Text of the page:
Since 2015, the management of refugee and migration movements has been high on the agenda of the European Union (EU) and its member states. Great hopes are being pinned on development policy interventions that offer the people who are willing to migrate prospects in their home countries. This policy is accompanied by a strong focus on migration statistics. At the same time, the local contexts and regional dynamics of partner countries tend to be neglected. This is where this study comes in: What social, political, and economic processes do the EU’s external migration policies encounter in African states? Which possibilities for cooperation are realistic?
This study focusses on several countries that are governed in an authoritarian manner, albeit with strong variance in the degrees of authoritarianism: Egypt; the Maghreb states Algeria and Morocco; the Sahel state of Niger; as well as Sudan and Eritrea, which are linked together in a “migration complex” at the Horn of Africa. The study analyses migration cooperation in countries with different degrees of proximity and interaction with Europe and examines whether – and to what extent – authoritarian rulers, in particular, benefit from this cooperation.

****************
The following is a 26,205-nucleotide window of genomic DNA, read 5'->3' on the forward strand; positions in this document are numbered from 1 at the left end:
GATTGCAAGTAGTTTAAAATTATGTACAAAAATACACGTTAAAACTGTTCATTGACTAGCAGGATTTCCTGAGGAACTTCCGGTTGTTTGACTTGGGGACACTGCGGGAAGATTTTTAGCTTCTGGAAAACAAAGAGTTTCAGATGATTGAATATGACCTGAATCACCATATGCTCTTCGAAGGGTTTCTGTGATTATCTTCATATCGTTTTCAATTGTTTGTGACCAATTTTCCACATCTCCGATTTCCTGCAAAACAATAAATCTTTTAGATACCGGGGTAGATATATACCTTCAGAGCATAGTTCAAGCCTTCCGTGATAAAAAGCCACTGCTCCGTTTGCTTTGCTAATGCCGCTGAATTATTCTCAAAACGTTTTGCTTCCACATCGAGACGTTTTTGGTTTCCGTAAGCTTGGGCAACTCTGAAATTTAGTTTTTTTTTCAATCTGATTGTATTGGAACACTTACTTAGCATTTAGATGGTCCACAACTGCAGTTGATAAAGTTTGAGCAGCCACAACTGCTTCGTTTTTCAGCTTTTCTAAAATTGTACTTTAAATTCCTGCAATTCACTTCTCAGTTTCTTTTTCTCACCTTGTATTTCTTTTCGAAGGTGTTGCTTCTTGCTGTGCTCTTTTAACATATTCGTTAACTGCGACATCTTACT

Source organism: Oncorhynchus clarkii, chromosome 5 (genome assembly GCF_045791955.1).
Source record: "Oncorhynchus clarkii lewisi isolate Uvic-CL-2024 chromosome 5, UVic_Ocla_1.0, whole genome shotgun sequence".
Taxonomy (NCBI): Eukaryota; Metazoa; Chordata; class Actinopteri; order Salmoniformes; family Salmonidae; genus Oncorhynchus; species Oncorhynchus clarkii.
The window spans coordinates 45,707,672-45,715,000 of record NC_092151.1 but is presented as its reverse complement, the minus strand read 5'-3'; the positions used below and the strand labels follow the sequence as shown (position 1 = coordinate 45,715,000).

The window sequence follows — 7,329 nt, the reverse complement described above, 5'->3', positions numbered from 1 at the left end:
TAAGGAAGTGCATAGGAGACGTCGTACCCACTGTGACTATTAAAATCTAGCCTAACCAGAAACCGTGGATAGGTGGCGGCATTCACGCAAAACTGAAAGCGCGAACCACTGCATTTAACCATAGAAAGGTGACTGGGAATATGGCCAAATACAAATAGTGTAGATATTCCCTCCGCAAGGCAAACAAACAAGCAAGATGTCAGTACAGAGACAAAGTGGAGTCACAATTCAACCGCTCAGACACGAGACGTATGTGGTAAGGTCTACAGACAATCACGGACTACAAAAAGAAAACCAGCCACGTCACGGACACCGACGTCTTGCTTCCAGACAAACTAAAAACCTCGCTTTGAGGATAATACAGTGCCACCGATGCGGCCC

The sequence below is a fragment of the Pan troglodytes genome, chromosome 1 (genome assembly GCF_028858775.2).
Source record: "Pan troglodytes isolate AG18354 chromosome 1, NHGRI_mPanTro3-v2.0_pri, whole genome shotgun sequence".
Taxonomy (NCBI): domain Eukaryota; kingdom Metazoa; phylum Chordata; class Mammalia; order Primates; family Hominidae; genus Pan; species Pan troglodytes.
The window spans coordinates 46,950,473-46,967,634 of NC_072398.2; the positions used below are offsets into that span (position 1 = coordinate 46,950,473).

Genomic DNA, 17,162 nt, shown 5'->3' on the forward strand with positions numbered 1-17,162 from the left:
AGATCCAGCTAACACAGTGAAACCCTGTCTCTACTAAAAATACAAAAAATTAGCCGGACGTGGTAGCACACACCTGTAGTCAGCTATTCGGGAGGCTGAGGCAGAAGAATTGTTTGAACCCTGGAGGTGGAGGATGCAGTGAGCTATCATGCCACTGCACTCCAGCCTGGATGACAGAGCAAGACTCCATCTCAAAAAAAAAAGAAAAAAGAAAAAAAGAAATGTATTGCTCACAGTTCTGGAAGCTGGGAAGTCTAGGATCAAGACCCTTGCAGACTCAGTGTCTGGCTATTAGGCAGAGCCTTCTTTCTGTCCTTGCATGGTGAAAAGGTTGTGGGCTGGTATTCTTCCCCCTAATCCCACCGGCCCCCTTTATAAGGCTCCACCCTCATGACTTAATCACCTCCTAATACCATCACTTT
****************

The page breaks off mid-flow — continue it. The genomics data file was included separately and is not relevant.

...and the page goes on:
The analysis shows that the impact of external EU migration policies varies according to the political, economic, and social contexts in partner countries. The respective degree of centralisation, assertiveness, creative drive, and regional ambitions of the regimes are decisive in determining whether European offers are perceived as a welcome influx of project funds or as an opportunity to pursue overarching political goals – or neither of the two. The interests in maintaining power and the legitimacy strategies of the elites play decisive roles in responding to offers of cooperation in all countries examined.
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Issues and Recommendations